Blogging is such an interesting outlet. I’ve been writing almost my entire life (short stories, poetry, journaling) but nothing compares to blogging.
I’ve been doing it for about seven years now on sites across the Interweb. Most of it in a professional capacity – blogging as part of my job. It’s my favourite part of the work I do. It’s my passion.
Which is why you’d think I’ve blogged a lot longer in my personal life but not so. I’ve only really been doing it steadily since 2009. And it all comes down to a struggle to find my voice. To see the words on the web page and say yes, this is me. And know it.
One of the most impactful experiences in terms of defining my approach to this blog is the first Blissdom Canada conference I attended back in October 2010. I had such a great time at that conference and I learned so much.
Prior to Blissdom Canada I didn’t know what I wanted to write about. I didn’t write all that regularly and what I did write wasn’t all that personal. But that conference was so motivating. I met these amazing women who were doing so many cool things and I took inspiration from them.
I had three goals coming home from Blissdom Canada:
- Dedicate more time to this blog (I’ve definitely had spits and spurts with this one but I am for the most part consistent)
- Work at sucking less as a writer (still up for debate)
- Find my writing voice
While I’ve made progress on the first two goals to some degree at least, it’s the last one that’s got me stumped.
I feel sometimes like I’ve almost got it but not quite. The words I want to use and the points I want to so eloquently make are just out of reach. I mean, the damn thesaurus and dictionary are right here but still. I can’t quite get the pieces of the story sorted and so the words jumble together in a disjointed marriage of thought.
Other times the words flow and I don’t understand how or why. They simply come naturally.
It’s completely whack.
And the funny thing is that the harder I try to find that perfect flow the harder it is to write. The stupid cursor just blinks at me with doleful contempt.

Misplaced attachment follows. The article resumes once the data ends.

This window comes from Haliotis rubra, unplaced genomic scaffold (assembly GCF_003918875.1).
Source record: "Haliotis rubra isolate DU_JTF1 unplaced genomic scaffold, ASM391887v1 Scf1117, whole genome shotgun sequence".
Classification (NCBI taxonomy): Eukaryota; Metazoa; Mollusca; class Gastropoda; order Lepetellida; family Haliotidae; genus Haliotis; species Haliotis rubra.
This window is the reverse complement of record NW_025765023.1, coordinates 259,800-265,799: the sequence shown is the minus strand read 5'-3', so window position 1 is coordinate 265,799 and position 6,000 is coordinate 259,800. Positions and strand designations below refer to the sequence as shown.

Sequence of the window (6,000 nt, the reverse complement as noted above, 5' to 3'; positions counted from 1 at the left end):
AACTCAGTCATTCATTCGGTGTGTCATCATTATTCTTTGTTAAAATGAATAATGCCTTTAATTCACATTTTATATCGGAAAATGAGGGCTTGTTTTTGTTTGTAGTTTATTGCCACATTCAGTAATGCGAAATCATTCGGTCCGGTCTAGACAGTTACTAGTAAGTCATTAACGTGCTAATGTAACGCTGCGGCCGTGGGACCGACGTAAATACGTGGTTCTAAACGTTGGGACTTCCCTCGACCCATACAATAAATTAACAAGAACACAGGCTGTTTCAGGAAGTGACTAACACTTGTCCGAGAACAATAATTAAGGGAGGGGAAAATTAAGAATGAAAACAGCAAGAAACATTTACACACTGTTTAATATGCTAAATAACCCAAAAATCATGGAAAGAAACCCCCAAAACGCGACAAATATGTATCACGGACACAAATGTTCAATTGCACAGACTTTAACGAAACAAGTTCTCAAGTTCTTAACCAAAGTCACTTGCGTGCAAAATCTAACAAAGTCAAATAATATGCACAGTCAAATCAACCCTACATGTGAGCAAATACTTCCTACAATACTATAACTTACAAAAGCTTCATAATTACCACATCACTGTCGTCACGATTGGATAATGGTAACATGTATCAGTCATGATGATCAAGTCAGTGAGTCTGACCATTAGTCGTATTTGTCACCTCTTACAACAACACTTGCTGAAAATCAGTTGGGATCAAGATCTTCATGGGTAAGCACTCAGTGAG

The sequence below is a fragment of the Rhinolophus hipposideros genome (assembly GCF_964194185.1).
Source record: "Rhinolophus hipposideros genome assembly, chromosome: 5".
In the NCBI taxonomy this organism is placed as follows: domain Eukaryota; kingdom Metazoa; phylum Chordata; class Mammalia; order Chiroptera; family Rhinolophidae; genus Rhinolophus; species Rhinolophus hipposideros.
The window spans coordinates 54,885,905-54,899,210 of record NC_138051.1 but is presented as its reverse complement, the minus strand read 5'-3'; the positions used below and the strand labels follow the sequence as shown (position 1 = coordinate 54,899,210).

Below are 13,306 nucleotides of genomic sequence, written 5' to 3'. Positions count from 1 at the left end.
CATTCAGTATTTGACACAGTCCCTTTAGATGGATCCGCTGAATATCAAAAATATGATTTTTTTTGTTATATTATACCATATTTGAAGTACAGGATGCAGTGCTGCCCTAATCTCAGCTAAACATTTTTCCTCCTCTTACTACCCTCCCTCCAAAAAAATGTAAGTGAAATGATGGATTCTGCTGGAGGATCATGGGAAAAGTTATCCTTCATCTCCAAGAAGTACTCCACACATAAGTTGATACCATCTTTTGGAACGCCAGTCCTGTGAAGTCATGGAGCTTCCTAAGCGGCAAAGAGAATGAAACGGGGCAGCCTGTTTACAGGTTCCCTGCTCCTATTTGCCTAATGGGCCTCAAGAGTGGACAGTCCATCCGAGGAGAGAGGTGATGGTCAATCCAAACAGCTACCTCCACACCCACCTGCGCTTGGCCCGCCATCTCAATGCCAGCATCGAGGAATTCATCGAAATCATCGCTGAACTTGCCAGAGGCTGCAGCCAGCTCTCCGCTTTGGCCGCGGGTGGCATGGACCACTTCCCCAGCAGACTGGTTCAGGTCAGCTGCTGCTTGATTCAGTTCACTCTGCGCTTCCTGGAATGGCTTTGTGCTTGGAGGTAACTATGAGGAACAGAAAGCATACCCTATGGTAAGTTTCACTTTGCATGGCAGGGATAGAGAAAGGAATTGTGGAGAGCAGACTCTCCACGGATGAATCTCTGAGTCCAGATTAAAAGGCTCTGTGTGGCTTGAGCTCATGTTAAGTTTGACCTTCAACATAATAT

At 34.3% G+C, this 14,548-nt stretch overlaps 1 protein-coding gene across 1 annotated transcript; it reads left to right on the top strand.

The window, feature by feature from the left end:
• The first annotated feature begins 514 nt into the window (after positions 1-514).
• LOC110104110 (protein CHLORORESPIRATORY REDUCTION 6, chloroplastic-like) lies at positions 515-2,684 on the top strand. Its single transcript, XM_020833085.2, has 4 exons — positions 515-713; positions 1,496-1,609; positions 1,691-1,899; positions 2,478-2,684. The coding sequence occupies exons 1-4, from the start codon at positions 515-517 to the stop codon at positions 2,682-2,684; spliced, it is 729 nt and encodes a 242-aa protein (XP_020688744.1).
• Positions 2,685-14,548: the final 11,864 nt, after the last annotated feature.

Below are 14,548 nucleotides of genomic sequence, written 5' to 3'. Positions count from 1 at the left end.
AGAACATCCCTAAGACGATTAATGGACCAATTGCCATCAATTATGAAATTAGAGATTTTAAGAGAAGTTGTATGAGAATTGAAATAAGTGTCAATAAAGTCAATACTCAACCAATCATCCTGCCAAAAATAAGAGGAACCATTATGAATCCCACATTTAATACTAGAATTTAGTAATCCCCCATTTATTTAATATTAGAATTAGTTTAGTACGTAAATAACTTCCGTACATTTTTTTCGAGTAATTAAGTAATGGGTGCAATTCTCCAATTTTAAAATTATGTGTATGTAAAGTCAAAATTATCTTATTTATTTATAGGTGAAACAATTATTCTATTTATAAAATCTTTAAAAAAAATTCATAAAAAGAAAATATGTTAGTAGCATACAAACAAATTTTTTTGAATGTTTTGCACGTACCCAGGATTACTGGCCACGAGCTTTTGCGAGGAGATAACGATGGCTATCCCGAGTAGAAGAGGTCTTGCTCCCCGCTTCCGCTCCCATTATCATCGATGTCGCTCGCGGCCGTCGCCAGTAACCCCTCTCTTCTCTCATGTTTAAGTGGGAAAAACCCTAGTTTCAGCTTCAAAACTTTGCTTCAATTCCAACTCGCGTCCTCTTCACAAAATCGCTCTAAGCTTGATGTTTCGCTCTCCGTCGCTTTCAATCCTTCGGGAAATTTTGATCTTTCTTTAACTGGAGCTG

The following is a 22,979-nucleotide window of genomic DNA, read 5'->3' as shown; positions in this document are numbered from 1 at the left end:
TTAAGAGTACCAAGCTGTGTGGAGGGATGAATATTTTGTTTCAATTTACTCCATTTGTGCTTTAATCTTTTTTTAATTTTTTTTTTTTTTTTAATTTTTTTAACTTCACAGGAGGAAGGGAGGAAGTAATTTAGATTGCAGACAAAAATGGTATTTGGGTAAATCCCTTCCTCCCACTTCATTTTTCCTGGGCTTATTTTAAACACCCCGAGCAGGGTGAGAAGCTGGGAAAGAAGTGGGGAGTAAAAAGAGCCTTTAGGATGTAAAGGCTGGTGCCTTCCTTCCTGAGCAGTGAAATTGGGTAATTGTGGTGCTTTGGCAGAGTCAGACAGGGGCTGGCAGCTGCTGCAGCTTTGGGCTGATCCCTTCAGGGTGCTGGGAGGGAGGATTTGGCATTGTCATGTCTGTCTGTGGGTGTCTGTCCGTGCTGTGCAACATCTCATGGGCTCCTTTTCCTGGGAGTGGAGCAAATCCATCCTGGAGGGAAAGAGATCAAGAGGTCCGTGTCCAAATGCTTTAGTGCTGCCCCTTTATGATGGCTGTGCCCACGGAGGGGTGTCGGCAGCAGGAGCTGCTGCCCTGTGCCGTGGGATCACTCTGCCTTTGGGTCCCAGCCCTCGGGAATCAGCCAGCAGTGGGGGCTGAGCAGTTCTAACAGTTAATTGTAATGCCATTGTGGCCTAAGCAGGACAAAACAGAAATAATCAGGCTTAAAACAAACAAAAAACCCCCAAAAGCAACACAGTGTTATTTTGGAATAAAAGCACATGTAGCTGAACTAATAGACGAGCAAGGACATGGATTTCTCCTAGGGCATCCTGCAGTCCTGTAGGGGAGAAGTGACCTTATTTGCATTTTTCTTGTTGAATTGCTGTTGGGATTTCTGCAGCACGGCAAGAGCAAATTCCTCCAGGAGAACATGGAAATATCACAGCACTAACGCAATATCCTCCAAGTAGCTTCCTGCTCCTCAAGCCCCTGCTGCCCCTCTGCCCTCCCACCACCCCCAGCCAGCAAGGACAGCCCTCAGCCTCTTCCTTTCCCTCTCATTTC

In the instances where the words seem to leap from my brain to the page – those are the posts that have received the most comments. Like ya, I hit a nerve here. Not in a bad way but in a way that invites people to read and respond.
So here’s what I’ve figured out. When I take the leap to share something close to my heart, to open up and give a piece of myself here, the words aren’t that hard to find. The journey then isn’t so much about finding my writing style as it is finding the truth of the words I share. Not truth in the general sense but the truth of my life experiences.
Whoa deep, right?
It’s not about being popular. I know this. I’ve always known this. It’s about being me and trusting that what I have to say is worth saying. I’ve always feared that kind of openess.
But it’s through this journey – and through reading other blogs – that I’ve learned it’s the only way forward.
2 Responses to “Shout it from the inside”
This is so true. We have to write what we know, and we can take that one step further to say, ‘Write what you love/hate/feel strongly about.’ I think this is universal in all art forms: we take inspiration and motivation from what we hold closest.
Amy Whitley recently posted..The heft of cathedral tunes
Thanks Amy. You’re totally right. My struggle is balancing the truth I want to share (about what I love/hate/feel) while respecting the privacy/feelings of those around me. It’s a dance of sorts. I want to share my confessions but struggle with the potential aftermath. Sometimes that means half-truths prevail. It’s not me being dishonest…it’s simply that I can’t (or won’t) share the complete story. And that sucks. I haven’t found my balance yet but I know it will come with time. 🙂